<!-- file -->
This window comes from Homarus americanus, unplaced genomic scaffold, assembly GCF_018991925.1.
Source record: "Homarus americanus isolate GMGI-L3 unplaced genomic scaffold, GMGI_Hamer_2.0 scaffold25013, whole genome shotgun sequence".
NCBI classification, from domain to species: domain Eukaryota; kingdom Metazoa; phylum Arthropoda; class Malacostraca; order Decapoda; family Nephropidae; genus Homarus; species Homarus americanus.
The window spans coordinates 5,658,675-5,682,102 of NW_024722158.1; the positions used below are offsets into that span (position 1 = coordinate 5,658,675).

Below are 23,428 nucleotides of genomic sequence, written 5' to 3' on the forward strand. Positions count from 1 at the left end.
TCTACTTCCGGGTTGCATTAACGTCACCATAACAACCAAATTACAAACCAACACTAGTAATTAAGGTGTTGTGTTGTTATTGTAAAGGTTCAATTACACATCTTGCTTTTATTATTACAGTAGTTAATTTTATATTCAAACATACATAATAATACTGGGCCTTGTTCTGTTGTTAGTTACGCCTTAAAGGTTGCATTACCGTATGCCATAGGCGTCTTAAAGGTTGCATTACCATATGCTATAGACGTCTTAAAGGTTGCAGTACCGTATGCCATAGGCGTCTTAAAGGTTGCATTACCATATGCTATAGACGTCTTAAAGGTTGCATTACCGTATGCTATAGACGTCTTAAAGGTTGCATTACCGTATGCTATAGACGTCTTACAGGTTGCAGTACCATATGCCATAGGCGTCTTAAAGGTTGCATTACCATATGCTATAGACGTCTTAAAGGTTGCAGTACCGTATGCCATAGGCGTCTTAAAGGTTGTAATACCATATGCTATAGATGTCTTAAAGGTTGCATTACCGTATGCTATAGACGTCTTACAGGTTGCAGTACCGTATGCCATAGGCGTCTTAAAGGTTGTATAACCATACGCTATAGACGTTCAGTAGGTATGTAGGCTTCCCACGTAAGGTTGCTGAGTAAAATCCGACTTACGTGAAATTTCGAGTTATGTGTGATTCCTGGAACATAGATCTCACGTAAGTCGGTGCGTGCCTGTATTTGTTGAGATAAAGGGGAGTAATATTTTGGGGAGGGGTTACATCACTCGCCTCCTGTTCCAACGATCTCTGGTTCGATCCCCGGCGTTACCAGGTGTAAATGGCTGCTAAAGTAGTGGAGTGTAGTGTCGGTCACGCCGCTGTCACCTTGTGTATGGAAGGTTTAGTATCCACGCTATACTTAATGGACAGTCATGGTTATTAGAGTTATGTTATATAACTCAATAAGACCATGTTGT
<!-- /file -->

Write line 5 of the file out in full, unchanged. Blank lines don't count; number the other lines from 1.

Below are 23,428 nucleotides of genomic sequence, written 5' to 3' on the forward strand. Positions count from 1 at the left end.